The Holy Roman Mother Church, by whose ministry the Catholic faith is governed in its acts, proceeds, as we firmly believe and hold, with that gentleness that she wishes to prejudice no one, but, like a gracious mother, to preserve the rights of individuals, not less in other countries than in her own body, unimpaired.1 At a general Parliament lately summoned at Lincoln by the most serene Lord Edward, by the grace of God, illustrious King of England, the same our Lord the King caused to be displayed in our midst and to be categorically explained to us certain Apostolic letters which he had received on your part concerning certain matters affecting the condition and state of the kingdom. And when we had heard and carefully understood them we found that they contained matters which caused as much wonder to our feelings as they were unheard of hitherto. For we know, most Holy Father, and it is notorious in our country and not unknown to many, that from the first foundation of the kingdom of England, the kings of that kingdom, as well in the times of the Britons as of the Angles, had in their possession superior and direct dominion over the kingdom of Scotland, or were captains of the sovereignty and rightful lordship of the same at successive periods, nor at any time did the same kingdom in temporalities belong, nor does it now belong in any way, to the aforesaid Church. Moreover, the same kingdom of Scotland has existed from ancient times as fief to the progenitors of our said king, themselves kings of England, and to the king himself. Nor were even the kings of the Scots and their kingdom subject or wont to be subject to any other than to the kings of England, nor to have the kings of England answered, or ought they to answer, concerning their rights in the kingdom aforesaid or concerning any other their temporalities, before any judge ecclesiastical or secular, because of the pre-eminence of the state of their royal dignity, and custom in all times irrefragably observed. Wherefore, after discussion and careful deliberation on the contents of your letter, the common, concordant, and unanimous consent of all and singular of us has been, and will be, by favor of God, unalterably fixed for the future, that our Lord the King does not answer in any way touching the rights of the kingdom of Scotland or other their temporalities before you, nor undergo judgment in any way, nor bring his aforesaid rights in question, nor send to your presence proctors or ambassadors for that purpose, especially since such proceeding would tend to the disinheritance of the right of the Crown of England, and of the royal dignity, and to the notorious overturning of the state of the same kingdom, as well as to the prejudice to the liberty, customs, and the laws of our fathers, to the observance and defense of which we are bound by the due regard of our oaths, and which we will keep in our hands with all our power, and will defend, by God’s help, will all our might. Nor do we even permit, nor will we in any way permit, for we cannot and ought not to do so, our aforesaid Lord the King to do or in any way attempt (even if he himself wished it) the premises so strange, so undeserved and prejudicial, and hitherto unheard of.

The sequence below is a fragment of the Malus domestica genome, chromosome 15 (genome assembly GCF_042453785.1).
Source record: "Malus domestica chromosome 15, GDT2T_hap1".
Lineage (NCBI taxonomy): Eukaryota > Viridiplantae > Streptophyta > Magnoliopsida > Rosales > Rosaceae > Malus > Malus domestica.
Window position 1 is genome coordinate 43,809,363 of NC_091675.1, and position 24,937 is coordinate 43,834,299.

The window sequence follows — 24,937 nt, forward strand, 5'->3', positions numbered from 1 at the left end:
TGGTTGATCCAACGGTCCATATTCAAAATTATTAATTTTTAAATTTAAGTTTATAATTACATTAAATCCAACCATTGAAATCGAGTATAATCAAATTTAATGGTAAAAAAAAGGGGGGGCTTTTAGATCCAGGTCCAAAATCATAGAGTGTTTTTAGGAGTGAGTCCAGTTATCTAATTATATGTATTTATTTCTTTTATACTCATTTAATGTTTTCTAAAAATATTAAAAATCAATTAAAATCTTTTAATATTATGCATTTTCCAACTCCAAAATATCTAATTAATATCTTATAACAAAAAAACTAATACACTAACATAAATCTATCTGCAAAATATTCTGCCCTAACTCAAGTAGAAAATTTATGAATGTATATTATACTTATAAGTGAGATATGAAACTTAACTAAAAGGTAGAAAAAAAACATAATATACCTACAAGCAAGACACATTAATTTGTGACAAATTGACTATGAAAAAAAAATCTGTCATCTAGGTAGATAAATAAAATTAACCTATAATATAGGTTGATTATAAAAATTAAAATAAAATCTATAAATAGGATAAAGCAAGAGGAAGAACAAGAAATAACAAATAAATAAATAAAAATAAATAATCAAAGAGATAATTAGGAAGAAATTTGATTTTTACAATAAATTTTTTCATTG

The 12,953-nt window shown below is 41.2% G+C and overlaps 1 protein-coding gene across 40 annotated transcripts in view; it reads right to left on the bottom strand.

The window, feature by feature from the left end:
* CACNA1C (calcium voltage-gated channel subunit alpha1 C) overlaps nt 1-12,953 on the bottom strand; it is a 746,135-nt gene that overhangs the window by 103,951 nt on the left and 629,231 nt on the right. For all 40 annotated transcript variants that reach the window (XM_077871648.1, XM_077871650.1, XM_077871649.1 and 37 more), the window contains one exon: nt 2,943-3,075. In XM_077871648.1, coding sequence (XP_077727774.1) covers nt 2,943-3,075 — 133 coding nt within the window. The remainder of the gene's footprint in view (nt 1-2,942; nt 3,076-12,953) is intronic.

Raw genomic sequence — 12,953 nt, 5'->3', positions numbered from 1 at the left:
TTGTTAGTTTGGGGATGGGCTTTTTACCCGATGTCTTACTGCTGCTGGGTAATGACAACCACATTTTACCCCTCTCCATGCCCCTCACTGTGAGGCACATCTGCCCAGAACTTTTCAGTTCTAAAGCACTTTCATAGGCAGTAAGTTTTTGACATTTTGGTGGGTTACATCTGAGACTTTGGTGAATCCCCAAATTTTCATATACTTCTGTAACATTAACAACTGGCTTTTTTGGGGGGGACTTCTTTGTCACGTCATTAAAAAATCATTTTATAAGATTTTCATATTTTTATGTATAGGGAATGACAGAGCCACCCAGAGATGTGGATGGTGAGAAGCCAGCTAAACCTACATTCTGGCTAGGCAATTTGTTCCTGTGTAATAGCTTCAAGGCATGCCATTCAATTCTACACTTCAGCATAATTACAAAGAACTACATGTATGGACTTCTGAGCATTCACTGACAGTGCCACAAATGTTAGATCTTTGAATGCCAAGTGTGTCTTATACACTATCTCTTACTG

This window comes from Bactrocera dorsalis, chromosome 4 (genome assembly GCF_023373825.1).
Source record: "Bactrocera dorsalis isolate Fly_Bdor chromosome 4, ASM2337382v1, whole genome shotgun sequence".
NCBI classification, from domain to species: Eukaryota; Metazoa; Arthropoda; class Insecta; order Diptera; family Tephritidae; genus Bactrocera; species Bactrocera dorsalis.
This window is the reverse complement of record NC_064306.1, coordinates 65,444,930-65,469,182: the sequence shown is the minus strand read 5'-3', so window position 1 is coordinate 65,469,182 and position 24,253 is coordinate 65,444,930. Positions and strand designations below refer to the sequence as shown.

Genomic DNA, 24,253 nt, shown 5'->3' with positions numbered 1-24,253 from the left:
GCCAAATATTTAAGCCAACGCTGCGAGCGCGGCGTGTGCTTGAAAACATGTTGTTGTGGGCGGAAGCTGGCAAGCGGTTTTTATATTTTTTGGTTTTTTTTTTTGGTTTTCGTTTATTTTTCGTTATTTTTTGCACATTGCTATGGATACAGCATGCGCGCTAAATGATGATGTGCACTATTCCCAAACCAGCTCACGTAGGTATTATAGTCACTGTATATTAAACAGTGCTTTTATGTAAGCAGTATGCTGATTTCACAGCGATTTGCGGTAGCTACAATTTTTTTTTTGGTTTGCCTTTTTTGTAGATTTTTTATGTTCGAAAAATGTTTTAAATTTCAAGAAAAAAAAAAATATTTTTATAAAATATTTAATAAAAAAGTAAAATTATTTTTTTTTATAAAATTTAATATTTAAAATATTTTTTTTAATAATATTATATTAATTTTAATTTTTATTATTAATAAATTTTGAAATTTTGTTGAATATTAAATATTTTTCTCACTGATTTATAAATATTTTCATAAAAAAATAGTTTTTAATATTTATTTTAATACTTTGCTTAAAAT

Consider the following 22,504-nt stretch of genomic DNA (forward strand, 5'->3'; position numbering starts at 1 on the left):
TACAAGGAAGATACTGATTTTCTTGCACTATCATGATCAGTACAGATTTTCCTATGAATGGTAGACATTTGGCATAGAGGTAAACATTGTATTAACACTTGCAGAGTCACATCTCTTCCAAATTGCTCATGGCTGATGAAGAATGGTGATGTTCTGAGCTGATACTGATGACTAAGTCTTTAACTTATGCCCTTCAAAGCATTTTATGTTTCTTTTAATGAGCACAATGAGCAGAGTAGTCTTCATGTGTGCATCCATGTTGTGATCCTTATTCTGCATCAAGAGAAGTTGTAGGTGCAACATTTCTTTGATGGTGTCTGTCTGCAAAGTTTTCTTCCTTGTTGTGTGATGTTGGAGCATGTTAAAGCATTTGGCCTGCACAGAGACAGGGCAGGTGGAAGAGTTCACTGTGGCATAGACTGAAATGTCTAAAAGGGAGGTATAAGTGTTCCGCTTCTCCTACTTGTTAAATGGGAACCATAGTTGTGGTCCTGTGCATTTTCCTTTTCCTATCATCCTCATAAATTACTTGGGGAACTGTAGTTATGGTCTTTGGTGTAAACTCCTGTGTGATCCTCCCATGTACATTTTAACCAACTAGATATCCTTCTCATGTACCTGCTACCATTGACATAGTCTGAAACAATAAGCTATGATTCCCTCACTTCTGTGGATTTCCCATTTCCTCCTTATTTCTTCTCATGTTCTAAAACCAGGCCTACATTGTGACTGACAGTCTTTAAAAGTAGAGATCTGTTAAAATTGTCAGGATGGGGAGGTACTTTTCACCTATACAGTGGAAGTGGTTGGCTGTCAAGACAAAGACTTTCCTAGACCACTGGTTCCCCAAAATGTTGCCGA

Wherefore we beg your Holiness, reverently and humbly, to graciously permit the same our Lord the King, who, among other princes of the world, displays himself a Catholic and devoted to the Church of Rome, to possess in peace his rights, liberties, customs and laws aforesaid, without diminution or disturbance, and to hold the same uninjured.

In testimony whereof our seals, as well for ourselves here present as for the whole aforesaid Communities of the Kingdom of England, are appended. Dated at Lincoln, 12 February, A.D. 1300.

Note:

[1]: This translation of the letter is taken from Some Feudal Lords and Their Seals (De Walden 1904, xviii-xix).

Plate 1.29 Labels and Seal Legends:

Count Warenne
Obverse: Seal of John de Warenne, Earl of Surrey
Reverse: Seal of John, Earl of Warenne

Earl Marshall
Seal of Roger Bigod

Count Lancaster
Obverse: Seal of Thomas, Earl of Lancaster, Leicester, and Ferrers
Reverse: Seal of Thomas Earl of Lancaster, Leicester, and Ferrers

Count Warrewyk
Obverse: Seal of Guy de Beauchamp, Earl of Warwick